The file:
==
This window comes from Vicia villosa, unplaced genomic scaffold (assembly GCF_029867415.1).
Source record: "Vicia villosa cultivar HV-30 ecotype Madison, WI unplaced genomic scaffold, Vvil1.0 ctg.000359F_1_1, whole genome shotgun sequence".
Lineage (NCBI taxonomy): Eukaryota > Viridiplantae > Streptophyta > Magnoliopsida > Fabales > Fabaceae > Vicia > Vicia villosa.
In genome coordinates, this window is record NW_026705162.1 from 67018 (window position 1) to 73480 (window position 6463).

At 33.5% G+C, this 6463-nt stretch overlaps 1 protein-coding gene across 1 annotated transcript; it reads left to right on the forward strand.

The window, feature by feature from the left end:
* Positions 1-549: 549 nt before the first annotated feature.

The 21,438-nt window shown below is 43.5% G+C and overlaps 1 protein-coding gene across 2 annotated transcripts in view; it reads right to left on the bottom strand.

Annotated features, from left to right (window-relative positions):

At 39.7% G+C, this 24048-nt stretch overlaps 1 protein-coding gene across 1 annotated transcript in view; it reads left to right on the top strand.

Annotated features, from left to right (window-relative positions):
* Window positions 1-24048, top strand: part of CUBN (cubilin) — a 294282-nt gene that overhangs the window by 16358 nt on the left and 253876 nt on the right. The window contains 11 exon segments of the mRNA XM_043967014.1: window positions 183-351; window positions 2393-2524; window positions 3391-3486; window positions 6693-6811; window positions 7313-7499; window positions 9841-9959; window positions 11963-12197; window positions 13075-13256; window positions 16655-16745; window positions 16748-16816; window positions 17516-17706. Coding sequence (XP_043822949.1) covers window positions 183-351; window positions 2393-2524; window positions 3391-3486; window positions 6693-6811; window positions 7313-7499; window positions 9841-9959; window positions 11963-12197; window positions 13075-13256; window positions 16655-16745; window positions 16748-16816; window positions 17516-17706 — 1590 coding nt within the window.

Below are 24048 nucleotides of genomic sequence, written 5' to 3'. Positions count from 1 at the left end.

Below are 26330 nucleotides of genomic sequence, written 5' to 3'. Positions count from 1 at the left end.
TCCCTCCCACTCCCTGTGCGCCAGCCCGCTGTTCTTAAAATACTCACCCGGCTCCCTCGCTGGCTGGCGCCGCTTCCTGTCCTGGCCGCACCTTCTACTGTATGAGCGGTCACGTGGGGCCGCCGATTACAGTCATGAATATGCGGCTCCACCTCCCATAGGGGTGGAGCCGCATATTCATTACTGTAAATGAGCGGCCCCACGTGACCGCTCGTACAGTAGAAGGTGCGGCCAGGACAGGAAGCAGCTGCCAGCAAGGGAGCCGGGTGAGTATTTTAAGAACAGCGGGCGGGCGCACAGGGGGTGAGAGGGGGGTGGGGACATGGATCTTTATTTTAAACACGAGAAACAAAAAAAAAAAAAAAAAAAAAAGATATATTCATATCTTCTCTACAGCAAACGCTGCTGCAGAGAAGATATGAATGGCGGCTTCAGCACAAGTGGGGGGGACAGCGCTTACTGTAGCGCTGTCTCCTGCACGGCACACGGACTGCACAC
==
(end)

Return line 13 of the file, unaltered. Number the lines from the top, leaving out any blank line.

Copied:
Below are 24048 nucleotides of genomic sequence, written 5' to 3'. Positions count from 1 at the left end.